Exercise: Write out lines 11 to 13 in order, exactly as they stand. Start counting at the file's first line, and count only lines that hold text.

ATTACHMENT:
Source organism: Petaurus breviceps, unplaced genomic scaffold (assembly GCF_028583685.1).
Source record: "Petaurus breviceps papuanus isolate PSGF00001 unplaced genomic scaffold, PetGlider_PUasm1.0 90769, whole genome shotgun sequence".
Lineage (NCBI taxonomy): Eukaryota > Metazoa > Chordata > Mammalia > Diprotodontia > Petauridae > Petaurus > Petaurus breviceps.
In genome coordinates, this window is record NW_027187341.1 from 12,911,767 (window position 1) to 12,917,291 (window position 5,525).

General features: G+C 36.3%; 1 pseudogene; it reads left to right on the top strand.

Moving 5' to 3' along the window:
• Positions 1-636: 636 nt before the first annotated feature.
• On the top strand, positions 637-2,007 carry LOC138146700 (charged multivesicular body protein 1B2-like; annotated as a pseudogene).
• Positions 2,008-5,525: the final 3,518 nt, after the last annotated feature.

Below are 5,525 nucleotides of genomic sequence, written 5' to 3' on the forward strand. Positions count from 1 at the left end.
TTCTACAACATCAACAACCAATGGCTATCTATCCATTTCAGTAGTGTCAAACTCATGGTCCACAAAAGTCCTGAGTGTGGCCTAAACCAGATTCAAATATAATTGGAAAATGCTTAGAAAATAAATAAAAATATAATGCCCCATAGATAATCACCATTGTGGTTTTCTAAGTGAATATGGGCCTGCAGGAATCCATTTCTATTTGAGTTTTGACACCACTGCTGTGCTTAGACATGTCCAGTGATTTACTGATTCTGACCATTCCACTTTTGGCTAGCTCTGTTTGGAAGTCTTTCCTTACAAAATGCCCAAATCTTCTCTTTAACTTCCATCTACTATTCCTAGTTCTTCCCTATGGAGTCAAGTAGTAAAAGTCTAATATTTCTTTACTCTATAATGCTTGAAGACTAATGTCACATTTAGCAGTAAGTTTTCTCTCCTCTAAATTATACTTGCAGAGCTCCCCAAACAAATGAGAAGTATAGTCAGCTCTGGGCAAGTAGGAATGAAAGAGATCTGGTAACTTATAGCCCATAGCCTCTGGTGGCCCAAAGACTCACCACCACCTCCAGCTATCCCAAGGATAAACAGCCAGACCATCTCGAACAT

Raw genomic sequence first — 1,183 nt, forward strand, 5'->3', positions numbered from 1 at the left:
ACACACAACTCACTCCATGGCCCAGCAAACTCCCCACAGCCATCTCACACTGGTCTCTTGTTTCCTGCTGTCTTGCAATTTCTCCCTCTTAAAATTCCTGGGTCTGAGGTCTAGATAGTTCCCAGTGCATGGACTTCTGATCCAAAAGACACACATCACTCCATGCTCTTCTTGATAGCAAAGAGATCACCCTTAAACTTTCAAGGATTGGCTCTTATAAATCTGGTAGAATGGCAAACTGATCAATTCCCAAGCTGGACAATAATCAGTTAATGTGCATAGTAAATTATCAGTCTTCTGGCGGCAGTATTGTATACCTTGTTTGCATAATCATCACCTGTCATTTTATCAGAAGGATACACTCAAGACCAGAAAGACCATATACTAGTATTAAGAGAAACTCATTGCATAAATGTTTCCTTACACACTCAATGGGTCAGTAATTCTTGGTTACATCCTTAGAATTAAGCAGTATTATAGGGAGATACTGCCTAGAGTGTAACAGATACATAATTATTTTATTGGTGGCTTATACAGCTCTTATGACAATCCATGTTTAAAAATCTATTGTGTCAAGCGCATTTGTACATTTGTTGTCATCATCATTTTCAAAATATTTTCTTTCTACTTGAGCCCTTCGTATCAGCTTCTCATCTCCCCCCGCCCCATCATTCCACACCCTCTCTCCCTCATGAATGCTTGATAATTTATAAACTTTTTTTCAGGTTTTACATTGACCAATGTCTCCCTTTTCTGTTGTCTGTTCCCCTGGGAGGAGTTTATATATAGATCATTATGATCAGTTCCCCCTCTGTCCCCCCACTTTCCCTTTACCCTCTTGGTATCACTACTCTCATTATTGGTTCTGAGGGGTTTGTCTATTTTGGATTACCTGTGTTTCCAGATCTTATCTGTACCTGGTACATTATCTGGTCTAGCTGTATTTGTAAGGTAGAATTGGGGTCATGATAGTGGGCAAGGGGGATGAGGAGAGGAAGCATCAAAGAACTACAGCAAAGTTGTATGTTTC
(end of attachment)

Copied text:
TTCTACAACATCAACAACCAATGGCTATCTATCCATTTCAGTAGTGTCAAACTCATGGTCCACAAAAGTCCTGAGTGTGGCCTAAACCAGATTCAAATATAATTGGAAAATGCTTAGAAAATAAATAAAAATATAATGCCCCATAGATAATCACCATTGTGGTTTTCTAAGTGAATATGGGCCTGCAGGAATCCATTTCTATTTGAGTTTTGACACCACTGCTGTGCTTAGACATGTCCAGTGATTTACTGATTCTGACCATTCCACTTTTGGCTAGCTCTGTTTGGAAGTCTTTCCTTACAAAATGCCCAAATCTTCTCTTTAACTTCCATCTACTATTCCTAGTTCTTCCCTATGGAGTCAAGTAGTAAAAGTCTAATATTTCTTTACTCTATAATGCTTGAAGACTAATGTCACATTTAGCAGTAAGTTTTCTCTCCTCTAAATTATACTTGCAGAGCTCCCCAAACAAATGAGAAGTATAGTCAGCTCTGGGCAAGTAGGAATGAAAGAGATCTGGTAACTTATAGCCCATAGCCTCTGGTGGCCCAAAGACTCACCACCACCTCCAGCTATCCCAAGGATAAACAGCCAGACCATCTCGAACAT

Raw genomic sequence first — 1,183 nt, forward strand, 5'->3', positions numbered from 1 at the left:
ACACACAACTCACTCCATGGCCCAGCAAACTCCCCACAGCCATCTCACACTGGTCTCTTGTTTCCTGCTGTCTTGCAATTTCTCCCTCTTAAAATTCCTGGGTCTGAGGTCTAGATAGTTCCCAGTGCATGGACTTCTGATCCAAAAGACACACATCACTCCATGCTCTTCTTGATAGCAAAGAGATCACCCTTAAACTTTCAAGGATTGGCTCTTATAAATCTGGTAGAATGGCAAACTGATCAATTCCCAAGCTGGACAATAATCAGTTAATGTGCATAGTAAATTATCAGTCTTCTGGCGGCAGTATTGTATACCTTGTTTGCATAATCATCACCTGTCATTTTATCAGAAGGATACACTCAAGACCAGAAAGACCATATACTAGTATTAAGAGAAACTCATTGCATAAATGTTTCCTTACACACTCAATGGGTCAGTAATTCTTGGTTACATCCTTAGAATTAAGCAGTATTATAGGGAGATACTGCCTAGAGTGTAACAGATACATAATTATTTTATTGGTGGCTTATACAGCTCTTATGACAATCCATGTTTAAAAATCTATTGTGTCAAGCGCATTTGTACATTTGTTGTCATCATCATTTTCAAAATATTTTCTTTCTACTTGAGCCCTTCGTATCAGCTTCTCATCTCCCCCCGCCCCATCATTCCACACCCTCTCTCCCTCATGAATGCTTGATAATTTATAAACTTTTTTTCAGGTTTTACATTGACCAATGTCTCCCTTTTCTGTTGTCTGTTCCCCTGGGAGGAGTTTATATATAGATCATTATGATCAGTTCCCCCTCTGTCCCCCCACTTTCCCTTTACCCTCTTGGTATCACTACTCTCATTATTGGTTCTGAGGGGTTTGTCTATTTTGGATTACCTGTGTTTCCAGATCTTATCTGTACCTGGTACATTATCTGGTCTAGCTGTATTTGTAAGGTAGAATTGGGGTCATGATAGTGGGCAAGGGGGATGAGGAGAGGAAGCATCAAAGAACTACAGCAAAGTTGTATGTTTC